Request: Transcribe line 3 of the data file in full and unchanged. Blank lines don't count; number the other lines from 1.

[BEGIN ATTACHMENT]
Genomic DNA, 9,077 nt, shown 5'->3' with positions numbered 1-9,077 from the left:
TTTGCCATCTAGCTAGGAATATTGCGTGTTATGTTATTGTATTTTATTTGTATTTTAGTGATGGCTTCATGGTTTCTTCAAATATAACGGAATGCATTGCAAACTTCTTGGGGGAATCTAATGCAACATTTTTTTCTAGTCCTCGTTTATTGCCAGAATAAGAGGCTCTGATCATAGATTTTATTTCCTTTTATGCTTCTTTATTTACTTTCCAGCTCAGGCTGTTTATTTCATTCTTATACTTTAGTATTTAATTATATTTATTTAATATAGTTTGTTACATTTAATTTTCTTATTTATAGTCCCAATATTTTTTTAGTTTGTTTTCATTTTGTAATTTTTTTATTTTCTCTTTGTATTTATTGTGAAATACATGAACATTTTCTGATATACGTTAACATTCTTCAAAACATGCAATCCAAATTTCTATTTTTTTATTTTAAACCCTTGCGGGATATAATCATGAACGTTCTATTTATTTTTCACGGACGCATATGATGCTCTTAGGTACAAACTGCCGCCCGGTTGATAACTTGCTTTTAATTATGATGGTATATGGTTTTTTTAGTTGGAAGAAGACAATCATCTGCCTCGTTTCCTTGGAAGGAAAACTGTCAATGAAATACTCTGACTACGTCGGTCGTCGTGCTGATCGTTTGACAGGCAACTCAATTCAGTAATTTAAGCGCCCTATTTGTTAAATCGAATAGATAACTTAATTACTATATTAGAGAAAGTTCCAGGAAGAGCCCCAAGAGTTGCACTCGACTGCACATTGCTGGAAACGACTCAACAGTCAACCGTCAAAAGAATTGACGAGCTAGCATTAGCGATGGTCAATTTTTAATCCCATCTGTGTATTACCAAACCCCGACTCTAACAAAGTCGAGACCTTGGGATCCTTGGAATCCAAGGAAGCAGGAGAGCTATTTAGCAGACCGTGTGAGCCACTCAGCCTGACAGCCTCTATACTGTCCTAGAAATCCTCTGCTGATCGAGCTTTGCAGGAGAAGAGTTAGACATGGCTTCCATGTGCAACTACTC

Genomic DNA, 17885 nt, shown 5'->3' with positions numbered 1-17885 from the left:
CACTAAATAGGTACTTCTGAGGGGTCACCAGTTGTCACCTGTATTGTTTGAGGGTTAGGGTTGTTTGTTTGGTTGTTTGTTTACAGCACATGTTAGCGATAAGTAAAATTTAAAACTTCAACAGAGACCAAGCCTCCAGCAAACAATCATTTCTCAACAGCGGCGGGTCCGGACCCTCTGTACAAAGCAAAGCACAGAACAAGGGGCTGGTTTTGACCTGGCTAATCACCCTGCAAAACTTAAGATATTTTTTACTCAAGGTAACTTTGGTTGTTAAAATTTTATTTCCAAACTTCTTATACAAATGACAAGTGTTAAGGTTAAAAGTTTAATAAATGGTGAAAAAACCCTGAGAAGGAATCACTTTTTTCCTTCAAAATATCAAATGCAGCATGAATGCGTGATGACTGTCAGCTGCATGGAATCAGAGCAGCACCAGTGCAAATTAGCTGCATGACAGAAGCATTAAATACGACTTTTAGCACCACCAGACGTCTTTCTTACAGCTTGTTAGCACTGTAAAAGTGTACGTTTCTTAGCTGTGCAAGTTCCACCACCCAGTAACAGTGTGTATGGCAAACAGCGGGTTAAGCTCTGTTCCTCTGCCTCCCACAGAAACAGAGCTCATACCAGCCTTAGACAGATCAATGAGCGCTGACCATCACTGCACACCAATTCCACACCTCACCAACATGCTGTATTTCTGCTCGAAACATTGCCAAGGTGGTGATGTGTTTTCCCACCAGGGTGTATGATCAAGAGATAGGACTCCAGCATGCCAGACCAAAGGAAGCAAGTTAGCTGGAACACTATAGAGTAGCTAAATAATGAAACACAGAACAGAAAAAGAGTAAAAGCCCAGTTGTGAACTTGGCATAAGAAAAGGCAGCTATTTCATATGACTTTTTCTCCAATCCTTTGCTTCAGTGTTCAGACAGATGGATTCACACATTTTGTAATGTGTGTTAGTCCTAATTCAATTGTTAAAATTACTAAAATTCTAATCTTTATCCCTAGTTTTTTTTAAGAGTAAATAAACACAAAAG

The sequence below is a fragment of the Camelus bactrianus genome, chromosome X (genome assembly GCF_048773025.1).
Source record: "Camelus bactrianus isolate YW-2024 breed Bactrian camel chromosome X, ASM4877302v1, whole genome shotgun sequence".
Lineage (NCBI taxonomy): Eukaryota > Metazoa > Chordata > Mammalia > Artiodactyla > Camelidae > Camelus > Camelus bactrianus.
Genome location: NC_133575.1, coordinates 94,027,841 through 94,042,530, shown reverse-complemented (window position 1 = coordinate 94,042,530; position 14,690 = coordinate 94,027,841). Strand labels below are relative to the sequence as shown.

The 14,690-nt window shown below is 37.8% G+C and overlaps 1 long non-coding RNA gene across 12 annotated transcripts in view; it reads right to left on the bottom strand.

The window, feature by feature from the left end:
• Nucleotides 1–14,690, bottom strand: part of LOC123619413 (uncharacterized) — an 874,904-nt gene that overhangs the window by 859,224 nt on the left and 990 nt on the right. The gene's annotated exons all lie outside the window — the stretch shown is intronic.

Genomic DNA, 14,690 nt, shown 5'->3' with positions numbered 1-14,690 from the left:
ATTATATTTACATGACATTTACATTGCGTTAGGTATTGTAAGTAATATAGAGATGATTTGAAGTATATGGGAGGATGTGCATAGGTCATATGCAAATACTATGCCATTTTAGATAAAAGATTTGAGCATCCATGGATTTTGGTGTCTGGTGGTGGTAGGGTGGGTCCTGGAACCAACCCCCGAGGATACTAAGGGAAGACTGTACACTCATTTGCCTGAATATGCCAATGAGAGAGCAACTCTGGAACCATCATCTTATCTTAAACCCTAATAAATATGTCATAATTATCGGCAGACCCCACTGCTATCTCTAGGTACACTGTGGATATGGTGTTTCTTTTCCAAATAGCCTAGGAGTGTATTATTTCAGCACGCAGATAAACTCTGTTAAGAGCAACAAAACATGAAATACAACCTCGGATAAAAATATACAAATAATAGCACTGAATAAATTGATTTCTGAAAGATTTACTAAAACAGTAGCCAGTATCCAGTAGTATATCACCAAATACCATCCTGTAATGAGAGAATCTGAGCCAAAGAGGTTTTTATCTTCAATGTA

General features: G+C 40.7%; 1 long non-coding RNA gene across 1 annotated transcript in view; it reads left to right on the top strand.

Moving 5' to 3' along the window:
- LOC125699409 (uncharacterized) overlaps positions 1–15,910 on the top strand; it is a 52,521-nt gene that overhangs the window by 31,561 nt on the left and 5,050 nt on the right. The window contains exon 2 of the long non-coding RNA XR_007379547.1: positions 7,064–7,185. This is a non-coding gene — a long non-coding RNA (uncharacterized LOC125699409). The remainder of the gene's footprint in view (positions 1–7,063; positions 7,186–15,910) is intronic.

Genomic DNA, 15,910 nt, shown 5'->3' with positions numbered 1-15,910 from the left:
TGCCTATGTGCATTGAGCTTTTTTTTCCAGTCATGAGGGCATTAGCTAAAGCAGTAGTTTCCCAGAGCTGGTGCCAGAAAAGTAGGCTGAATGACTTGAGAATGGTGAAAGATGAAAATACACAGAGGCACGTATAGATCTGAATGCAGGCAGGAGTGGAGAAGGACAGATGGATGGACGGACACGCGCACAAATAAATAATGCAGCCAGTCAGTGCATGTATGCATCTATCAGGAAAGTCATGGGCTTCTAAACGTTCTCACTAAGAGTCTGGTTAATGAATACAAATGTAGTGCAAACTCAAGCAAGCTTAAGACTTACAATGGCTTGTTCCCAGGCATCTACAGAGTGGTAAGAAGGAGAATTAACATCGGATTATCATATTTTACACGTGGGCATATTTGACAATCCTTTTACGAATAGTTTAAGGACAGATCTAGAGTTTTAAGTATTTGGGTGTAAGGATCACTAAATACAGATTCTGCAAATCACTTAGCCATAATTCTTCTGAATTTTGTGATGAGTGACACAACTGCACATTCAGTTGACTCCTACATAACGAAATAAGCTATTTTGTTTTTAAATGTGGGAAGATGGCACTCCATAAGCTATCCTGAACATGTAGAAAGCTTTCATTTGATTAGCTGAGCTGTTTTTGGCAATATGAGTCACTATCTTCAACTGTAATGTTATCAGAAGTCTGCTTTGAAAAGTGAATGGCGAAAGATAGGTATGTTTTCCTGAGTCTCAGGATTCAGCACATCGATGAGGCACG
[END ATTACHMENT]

Genomic DNA, 17885 nt, shown 5'->3' with positions numbered 1-17885 from the left: